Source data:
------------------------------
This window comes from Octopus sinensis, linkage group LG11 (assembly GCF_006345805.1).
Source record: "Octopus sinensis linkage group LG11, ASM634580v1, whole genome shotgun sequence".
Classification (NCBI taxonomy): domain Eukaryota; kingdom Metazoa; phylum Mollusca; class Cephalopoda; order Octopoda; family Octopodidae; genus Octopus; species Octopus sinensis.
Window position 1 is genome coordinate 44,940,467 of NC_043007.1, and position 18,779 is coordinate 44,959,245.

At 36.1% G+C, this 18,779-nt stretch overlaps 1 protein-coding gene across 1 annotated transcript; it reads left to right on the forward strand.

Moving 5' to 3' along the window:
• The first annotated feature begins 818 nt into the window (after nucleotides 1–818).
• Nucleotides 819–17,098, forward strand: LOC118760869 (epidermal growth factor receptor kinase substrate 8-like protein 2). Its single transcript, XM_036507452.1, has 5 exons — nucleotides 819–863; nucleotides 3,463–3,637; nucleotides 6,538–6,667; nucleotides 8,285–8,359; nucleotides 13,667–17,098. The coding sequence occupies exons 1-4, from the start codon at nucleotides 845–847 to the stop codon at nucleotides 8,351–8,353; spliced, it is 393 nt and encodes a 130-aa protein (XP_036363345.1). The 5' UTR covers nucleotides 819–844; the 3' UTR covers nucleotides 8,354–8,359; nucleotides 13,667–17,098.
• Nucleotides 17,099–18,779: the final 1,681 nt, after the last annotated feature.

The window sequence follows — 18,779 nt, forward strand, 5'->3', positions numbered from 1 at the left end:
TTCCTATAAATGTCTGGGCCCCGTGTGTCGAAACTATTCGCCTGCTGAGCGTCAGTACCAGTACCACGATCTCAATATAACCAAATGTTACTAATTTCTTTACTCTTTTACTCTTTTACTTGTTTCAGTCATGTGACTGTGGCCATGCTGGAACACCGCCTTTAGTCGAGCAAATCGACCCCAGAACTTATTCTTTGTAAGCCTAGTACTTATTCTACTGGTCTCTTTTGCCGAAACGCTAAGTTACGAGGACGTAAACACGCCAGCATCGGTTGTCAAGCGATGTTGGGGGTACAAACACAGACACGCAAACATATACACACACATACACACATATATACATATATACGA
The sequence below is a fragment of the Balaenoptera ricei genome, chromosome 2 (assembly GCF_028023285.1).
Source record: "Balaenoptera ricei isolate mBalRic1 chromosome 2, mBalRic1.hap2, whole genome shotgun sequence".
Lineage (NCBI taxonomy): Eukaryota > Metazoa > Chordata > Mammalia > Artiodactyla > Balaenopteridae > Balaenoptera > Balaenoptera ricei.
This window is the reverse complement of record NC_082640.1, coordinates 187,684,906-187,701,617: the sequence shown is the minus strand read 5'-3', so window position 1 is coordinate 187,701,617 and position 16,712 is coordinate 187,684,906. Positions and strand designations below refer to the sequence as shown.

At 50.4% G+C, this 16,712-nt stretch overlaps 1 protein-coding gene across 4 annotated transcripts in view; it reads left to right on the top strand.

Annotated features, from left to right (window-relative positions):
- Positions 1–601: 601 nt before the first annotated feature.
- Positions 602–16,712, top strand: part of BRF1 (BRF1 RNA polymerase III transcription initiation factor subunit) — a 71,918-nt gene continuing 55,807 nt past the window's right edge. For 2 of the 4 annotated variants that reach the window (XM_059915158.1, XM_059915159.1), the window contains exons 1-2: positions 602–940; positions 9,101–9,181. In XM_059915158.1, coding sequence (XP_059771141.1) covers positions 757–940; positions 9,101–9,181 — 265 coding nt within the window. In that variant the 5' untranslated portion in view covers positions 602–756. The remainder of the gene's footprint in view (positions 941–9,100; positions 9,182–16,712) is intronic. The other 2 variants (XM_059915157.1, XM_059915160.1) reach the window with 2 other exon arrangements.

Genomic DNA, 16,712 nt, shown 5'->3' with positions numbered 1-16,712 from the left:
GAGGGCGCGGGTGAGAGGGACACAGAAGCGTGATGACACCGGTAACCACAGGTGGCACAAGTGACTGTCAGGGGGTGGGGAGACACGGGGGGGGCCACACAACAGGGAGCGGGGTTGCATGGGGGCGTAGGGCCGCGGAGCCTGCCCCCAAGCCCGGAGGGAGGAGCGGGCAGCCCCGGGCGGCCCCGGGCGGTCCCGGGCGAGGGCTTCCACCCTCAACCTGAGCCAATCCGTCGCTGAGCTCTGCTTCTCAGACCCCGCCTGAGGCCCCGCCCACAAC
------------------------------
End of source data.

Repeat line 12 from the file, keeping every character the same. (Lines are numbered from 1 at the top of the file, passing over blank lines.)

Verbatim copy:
The sequence below is a fragment of the Balaenoptera ricei genome, chromosome 2 (assembly GCF_028023285.1).